Marlon Gil, a HSU wildlife graduate and self-proclaimed “permie,” poses at the annual Seed and Plant Exchange hosted by the Humboldt Permaculture Guild. Photo by Emily Owen.

Sharing abundance at the seed exchange


Everyone eats. You’re either buying food or you’re growing it. This past weekend, the Humboldt Permaculture Guild hosted their annual Seed and Plant Exchange, a collaborative event that brings together students and members of the community over a share gardening knowledge, materials and resources.

Organizations on and off campus are working to make growing food more accessible for students and community members.

Student volunteers at the Humboldt Permaculture Guild’s booth during the Seed and Plant Exchange on March 31. Photo by Emily Owen.

WRRAP and CCAT tabled at the event, providing information on composting and Humboldt State University’s other zero waste initiatives.

Isabel Sanchez, a Humboldt State senior and a co-director at CCAT, the Campus Center for Appropriate Technology, recognizes the need for coalition building in gardening and food justice. She thinks this event offers a chance to cultivate an open space for everyone to learn.

“CCAT is a place to pass down ancestral knowledge,” Sanchez said. “[The seed exchange] creates a space to engage with that information and the community.”

Karina Coronado, a HSU environmental studies major and librarian at CCAT, wants to provide access to seeds and make gardening available to all people.

“CCAT is an always active, continuous space to learn, follow up and further knowledge,” Coronado said. “It is the forever seed exchange.”

Isabelle Sanchez and Karina Coronado explaining CCAT’s mission to community members at the Humboldt Permaculture Guild’s annual Seed Exchange. Photo by Emily Owen.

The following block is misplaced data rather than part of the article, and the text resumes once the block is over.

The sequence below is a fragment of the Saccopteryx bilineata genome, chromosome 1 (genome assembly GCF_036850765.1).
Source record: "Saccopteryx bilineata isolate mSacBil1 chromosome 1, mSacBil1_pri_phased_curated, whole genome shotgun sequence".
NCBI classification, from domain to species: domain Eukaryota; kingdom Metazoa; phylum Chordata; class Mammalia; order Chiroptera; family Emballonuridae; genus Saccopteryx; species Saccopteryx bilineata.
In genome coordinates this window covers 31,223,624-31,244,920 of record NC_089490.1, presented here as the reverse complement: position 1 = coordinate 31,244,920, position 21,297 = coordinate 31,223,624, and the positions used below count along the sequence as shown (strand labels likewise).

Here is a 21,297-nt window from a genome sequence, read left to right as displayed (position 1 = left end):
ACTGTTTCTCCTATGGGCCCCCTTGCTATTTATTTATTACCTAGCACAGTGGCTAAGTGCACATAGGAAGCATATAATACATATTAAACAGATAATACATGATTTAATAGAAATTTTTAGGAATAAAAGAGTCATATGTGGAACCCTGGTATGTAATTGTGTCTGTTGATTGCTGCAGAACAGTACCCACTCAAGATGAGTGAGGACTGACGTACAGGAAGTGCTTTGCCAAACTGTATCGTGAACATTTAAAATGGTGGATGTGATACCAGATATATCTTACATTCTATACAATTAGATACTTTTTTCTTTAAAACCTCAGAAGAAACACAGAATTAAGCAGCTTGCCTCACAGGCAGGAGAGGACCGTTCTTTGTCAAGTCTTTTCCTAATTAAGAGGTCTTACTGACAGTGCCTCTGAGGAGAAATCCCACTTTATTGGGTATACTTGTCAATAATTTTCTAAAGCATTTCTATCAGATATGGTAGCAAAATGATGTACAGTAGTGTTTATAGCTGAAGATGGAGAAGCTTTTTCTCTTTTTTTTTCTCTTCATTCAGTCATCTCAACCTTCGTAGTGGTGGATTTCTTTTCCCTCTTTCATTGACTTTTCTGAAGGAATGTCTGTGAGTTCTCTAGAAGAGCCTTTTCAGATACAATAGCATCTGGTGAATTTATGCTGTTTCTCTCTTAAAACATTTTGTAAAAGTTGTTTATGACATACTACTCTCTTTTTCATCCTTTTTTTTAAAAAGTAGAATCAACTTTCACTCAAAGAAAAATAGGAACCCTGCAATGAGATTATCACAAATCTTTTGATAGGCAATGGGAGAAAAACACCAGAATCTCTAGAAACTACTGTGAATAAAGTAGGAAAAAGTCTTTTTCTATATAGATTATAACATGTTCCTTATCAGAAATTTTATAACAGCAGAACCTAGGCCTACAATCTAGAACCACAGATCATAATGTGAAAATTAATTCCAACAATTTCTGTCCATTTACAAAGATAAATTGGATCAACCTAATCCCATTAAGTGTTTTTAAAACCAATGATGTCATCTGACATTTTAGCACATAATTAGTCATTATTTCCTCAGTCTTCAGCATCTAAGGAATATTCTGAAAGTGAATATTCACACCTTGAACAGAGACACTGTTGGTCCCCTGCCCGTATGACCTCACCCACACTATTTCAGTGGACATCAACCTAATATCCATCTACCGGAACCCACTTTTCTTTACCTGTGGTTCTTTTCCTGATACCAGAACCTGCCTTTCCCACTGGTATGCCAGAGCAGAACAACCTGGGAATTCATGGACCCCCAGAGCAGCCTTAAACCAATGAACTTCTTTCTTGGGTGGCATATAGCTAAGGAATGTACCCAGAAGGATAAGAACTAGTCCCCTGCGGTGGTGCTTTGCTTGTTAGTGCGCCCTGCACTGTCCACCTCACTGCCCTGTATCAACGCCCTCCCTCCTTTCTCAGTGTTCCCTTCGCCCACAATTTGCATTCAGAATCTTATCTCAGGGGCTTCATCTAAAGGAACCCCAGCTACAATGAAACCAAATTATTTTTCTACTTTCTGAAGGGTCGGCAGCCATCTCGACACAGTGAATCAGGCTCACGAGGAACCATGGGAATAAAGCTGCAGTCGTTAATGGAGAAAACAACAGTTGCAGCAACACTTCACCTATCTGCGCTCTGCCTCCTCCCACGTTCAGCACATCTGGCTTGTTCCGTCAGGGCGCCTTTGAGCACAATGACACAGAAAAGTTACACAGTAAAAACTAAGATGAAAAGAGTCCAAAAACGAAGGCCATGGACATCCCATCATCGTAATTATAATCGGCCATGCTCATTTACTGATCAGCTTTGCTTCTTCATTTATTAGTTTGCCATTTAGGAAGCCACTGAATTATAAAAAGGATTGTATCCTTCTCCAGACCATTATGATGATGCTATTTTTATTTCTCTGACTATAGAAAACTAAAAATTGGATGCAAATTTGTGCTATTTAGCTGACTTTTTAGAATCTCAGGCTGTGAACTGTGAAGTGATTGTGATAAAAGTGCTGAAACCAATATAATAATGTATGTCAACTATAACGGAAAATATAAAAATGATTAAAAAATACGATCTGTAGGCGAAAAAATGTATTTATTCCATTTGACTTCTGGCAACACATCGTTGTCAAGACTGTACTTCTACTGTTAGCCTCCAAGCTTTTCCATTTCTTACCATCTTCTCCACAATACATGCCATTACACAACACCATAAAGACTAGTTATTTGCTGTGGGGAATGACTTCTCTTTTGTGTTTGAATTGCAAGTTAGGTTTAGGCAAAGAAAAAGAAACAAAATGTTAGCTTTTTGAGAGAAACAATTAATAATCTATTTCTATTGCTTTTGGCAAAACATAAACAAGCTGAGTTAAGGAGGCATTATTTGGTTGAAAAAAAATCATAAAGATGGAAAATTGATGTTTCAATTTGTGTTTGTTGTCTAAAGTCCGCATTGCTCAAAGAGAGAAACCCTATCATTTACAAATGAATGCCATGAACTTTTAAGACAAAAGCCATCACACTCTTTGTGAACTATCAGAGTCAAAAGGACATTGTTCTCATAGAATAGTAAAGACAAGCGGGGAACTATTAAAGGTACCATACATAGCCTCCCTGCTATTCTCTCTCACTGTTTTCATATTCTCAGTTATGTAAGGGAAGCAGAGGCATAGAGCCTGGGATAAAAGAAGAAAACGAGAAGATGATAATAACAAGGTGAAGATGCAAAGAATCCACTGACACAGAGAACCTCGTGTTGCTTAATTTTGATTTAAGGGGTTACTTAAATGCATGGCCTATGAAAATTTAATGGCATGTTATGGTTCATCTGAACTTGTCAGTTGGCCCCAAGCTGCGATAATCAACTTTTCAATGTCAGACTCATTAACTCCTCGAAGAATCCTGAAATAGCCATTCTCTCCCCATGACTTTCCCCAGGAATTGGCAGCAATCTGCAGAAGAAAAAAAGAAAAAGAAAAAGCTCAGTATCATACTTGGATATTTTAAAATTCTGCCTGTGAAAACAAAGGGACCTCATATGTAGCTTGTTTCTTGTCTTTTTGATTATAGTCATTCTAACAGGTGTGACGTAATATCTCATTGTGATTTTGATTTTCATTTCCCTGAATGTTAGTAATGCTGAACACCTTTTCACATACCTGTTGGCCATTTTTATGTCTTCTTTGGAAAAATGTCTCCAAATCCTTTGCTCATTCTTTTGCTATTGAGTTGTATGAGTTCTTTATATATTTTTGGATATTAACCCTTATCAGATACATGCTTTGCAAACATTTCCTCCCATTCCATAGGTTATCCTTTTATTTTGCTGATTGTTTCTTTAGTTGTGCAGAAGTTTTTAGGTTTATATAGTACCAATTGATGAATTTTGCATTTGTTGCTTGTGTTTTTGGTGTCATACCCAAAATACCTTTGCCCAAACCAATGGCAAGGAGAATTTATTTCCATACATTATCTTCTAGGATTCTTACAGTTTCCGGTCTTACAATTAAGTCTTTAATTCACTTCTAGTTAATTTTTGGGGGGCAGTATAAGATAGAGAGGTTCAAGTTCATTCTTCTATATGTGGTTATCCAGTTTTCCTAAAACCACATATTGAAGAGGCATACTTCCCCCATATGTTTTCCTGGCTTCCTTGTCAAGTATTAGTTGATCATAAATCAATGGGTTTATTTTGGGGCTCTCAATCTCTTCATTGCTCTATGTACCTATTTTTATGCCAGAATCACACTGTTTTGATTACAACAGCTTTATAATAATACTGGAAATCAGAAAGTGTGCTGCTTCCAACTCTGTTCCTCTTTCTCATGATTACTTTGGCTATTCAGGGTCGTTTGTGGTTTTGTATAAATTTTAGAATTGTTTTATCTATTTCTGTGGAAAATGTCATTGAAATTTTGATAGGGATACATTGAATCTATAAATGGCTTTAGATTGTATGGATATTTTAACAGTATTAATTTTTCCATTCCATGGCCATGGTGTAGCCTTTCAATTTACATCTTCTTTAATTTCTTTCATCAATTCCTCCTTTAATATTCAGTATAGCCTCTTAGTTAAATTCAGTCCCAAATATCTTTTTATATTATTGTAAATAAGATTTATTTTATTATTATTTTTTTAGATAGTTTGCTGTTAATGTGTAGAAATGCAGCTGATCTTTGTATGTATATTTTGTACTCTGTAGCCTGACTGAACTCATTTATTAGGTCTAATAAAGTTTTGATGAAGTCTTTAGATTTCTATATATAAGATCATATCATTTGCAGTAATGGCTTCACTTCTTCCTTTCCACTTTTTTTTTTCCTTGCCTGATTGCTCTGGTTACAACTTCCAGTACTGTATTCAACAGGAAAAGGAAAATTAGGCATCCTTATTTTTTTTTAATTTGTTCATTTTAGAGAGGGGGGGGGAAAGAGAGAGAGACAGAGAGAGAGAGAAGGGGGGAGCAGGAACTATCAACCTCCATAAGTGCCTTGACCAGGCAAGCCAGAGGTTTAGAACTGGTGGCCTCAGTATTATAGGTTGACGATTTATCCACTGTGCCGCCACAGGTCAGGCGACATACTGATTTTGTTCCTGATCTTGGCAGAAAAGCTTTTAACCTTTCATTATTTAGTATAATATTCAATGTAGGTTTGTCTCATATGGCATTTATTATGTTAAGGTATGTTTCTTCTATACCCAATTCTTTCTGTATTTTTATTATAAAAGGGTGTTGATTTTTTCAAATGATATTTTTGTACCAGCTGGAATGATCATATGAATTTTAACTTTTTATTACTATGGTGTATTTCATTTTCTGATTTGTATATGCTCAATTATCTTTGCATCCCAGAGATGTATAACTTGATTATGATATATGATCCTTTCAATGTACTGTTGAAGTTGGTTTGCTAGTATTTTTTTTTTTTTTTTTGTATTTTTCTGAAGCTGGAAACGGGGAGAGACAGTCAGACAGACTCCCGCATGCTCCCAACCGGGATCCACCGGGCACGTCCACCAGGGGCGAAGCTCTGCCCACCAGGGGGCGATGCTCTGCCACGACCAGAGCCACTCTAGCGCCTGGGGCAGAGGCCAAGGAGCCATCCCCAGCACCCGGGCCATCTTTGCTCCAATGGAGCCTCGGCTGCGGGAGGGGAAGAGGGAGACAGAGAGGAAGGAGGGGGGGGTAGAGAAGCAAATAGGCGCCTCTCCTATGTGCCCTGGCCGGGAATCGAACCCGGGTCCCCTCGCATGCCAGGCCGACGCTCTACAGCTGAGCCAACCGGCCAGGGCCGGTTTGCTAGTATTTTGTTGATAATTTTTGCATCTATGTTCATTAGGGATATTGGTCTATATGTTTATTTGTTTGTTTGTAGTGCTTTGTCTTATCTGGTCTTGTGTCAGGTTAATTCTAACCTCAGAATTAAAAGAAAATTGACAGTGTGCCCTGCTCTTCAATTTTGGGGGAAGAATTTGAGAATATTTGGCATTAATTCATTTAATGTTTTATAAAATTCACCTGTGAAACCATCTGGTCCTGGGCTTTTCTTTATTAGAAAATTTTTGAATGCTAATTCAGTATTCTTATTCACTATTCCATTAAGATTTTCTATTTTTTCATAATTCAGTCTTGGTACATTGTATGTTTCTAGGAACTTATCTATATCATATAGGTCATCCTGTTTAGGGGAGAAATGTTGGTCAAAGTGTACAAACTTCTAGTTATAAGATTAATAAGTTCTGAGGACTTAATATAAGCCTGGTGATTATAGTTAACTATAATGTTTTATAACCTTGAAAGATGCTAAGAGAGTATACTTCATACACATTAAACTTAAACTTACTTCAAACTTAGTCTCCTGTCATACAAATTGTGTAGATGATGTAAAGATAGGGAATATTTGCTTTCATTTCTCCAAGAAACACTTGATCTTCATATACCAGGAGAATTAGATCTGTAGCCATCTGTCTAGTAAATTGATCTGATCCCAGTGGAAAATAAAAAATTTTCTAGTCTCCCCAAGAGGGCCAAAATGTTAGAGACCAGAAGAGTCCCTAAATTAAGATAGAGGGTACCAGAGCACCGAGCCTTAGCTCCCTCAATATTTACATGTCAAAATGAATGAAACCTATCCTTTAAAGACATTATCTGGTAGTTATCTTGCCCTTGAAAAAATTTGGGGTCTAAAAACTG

Permaculture comes from the concept of permanent agriculture and is based on the belief that we can align ourselves with nature’s own rules.

It is the idea that we can build sustainable, regenerative human settlements that benefit people and the natural world. Permaculture works to minimize our impact on earth and maximize the efficiency of how we consume natural resources.

Marlon Gil is a HSU wildlife graduate, gardener, natural builder and self-proclaimed “permie.” He believes permaculture concepts can be applied to all situations.

“We have a moral obligation to share the excess we have,” Gil said. “Permaculture is a way to do that. It’s about balance. Take the time now to learn it and then live it.”

Every April, HSU’s Oh Snap! offers a series of gardening workshops hosted in association with WRRAP and CCAT. Irán Ortiz is the sustainability coordinator for Oh Snap! and she has organized the programs to prepare even the most inexperienced gardener to take back their power.

“It is empowering to grow your own food,” Ortiz said. “There is a big problem with our current food system, mainly in distribution, and this really affects students. So this is a way to take advantage of the resources provided.”

The gardening workshops will culminate on April 19 from 5-9:30 p.m., with a seed bank on campus.

The event will feature a banquet and showing of Seed: The Untold Story. It will provide students with almost all of the resources they need to start their own personal gardens.

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